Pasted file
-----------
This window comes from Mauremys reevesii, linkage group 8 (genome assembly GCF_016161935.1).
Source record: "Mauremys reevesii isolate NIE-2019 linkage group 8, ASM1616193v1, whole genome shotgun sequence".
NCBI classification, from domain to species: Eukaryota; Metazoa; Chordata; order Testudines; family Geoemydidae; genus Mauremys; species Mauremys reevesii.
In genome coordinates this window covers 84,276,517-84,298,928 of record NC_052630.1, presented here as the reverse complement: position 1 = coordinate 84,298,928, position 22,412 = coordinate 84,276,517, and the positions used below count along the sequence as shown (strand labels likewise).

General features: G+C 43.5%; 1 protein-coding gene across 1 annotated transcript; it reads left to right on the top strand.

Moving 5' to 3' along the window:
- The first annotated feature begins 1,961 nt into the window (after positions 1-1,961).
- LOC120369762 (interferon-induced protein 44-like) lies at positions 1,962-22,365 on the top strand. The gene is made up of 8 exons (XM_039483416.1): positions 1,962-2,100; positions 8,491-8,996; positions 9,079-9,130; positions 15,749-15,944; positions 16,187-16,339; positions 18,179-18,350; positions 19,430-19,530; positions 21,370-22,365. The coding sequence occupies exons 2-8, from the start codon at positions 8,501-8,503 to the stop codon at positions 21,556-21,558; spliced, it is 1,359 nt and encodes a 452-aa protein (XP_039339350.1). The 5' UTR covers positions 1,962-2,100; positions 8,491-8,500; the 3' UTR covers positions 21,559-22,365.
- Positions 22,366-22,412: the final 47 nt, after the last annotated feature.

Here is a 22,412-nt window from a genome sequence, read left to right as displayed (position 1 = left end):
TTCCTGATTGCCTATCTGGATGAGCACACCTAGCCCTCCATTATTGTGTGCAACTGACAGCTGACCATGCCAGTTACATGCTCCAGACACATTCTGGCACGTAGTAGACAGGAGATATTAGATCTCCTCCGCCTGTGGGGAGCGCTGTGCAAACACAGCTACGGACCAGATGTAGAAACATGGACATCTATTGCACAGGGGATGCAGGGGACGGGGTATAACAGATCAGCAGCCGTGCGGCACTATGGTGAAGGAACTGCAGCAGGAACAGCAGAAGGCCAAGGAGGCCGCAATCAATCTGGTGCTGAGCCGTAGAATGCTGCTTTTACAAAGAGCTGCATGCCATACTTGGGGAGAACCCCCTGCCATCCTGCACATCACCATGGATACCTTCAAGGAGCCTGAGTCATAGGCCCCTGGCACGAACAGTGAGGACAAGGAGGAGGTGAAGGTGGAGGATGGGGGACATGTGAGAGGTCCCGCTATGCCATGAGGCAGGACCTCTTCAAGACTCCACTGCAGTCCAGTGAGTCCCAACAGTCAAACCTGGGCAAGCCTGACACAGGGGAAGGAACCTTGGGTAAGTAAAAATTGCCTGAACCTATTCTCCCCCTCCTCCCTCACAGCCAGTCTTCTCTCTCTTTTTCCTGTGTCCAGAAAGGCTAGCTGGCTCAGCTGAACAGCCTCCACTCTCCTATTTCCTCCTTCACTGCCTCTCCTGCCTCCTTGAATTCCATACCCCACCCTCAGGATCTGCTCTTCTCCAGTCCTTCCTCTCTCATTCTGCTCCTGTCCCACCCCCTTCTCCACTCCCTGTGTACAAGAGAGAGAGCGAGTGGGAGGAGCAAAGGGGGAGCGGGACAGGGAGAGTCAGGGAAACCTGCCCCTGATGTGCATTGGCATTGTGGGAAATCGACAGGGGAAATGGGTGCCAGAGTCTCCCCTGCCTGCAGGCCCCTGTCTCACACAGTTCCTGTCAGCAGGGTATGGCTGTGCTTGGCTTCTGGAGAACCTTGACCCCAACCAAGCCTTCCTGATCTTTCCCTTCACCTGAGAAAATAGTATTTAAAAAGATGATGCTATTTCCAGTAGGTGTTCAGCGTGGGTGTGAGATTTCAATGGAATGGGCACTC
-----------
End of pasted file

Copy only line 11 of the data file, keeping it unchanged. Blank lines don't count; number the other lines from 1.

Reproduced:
TTCCTGATTGCCTATCTGGATGAGCACACCTAGCCCTCCATTATTGTGTGCAACTGACAGCTGACCATGCCAGTTACATGCTCCAGACACATTCTGGCACGTAGTAGACAGGAGATATTAGATCTCCTCCGCCTGTGGGGAGCGCTGTGCAAACACAGCTACGGACCAGATGTAGAAACATGGACATCTATTGCACAGGGGATGCAGGGGACGGGGTATAACAGATCAGCAGCCGTGCGGCACTATGGTGAAGGAACTGCAGCAGGAACAGCAGAAGGCCAAGGAGGCCGCAATCAATCTGGTGCTGAGCCGTAGAATGCTGCTTTTACAAAGAGCTGCATGCCATACTTGGGGAGAACCCCCTGCCATCCTGCACATCACCATGGATACCTTCAAGGAGCCTGAGTCATAGGCCCCTGGCACGAACAGTGAGGACAAGGAGGAGGTGAAGGTGGAGGATGGGGGACATGTGAGAGGTCCCGCTATGCCATGAGGCAGGACCTCTTCAAGACTCCACTGCAGTCCAGTGAGTCCCAACAGTCAAACCTGGGCAAGCCTGACACAGGGGAAGGAACCTTGGGTAAGTAAAAATTGCCTGAACCTATTCTCCCCCTCCTCCCTCACAGCCAGTCTTCTCTCTCTTTTTCCTGTGTCCAGAAAGGCTAGCTGGCTCAGCTGAACAGCCTCCACTCTCCTATTTCCTCCTTCACTGCCTCTCCTGCCTCCTTGAATTCCATACCCCACCCTCAGGATCTGCTCTTCTCCAGTCCTTCCTCTCTCATTCTGCTCCTGTCCCACCCCCTTCTCCACTCCCTGTGTACAAGAGAGAGAGCGAGTGGGAGGAGCAAAGGGGGAGCGGGACAGGGAGAGTCAGGGAAACCTGCCCCTGATGTGCATTGGCATTGTGGGAAATCGACAGGGGAAATGGGTGCCAGAGTCTCCCCTGCCTGCAGGCCCCTGTCTCACACAGTTCCTGTCAGCAGGGTATGGCTGTGCTTGGCTTCTGGAGAACCTTGACCCCAACCAAGCCTTCCTGATCTTTCCCTTCACCTGAGAAAATAGTATTTAAAAAGATGATGCTATTTCCAGTAGGTGTTCAGCGTGGGTGTGAGATTTCAATGGAATGGGCACTC